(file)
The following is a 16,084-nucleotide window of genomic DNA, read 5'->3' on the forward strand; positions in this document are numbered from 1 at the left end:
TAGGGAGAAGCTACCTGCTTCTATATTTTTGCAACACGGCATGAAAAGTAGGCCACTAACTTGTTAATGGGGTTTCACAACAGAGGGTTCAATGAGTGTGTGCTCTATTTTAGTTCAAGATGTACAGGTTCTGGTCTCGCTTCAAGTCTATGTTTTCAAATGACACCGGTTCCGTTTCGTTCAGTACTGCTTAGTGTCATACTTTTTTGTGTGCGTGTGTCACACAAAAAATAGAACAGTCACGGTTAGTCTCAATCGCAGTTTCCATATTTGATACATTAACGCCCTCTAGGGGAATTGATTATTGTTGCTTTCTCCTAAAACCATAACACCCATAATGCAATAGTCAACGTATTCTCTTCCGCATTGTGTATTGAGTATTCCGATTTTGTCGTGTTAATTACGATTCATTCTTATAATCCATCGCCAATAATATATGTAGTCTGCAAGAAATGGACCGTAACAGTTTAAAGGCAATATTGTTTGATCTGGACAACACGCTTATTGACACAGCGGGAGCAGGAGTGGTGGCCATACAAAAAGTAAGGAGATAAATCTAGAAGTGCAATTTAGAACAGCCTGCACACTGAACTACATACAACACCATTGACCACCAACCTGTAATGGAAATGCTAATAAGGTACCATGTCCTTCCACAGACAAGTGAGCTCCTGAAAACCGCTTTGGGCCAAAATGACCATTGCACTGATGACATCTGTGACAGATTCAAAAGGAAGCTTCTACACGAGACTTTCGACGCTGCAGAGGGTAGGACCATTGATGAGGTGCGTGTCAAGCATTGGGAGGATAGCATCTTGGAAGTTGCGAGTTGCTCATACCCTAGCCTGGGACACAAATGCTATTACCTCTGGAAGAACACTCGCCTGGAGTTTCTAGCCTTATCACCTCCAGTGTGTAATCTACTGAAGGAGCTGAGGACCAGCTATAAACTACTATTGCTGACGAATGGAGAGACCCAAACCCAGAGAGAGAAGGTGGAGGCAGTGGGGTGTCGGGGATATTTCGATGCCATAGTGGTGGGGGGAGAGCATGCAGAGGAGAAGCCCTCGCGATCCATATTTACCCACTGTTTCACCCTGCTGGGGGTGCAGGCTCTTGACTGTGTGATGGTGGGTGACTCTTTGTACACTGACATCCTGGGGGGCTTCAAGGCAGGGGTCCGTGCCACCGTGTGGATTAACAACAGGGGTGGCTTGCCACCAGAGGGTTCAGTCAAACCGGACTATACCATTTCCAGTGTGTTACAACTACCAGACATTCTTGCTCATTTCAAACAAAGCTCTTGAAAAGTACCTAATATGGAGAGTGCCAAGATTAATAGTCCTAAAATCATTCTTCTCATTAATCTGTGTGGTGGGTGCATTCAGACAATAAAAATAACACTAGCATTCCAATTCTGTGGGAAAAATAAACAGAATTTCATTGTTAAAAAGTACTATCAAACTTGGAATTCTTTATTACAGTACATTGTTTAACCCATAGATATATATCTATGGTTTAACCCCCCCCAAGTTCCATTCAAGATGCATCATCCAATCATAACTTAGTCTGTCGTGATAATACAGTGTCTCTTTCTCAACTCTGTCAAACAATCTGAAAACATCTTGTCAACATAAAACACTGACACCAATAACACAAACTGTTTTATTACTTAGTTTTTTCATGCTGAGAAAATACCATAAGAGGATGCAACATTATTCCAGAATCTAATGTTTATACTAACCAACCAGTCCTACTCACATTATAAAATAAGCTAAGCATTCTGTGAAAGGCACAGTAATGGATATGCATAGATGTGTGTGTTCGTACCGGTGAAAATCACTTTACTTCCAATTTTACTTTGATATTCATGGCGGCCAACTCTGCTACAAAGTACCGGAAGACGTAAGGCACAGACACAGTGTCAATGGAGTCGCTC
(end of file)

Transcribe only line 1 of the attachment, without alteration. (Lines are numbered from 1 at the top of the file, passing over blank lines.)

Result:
The following is a 16,084-nucleotide window of genomic DNA, read 5'->3' on the forward strand; positions in this document are numbered from 1 at the left end: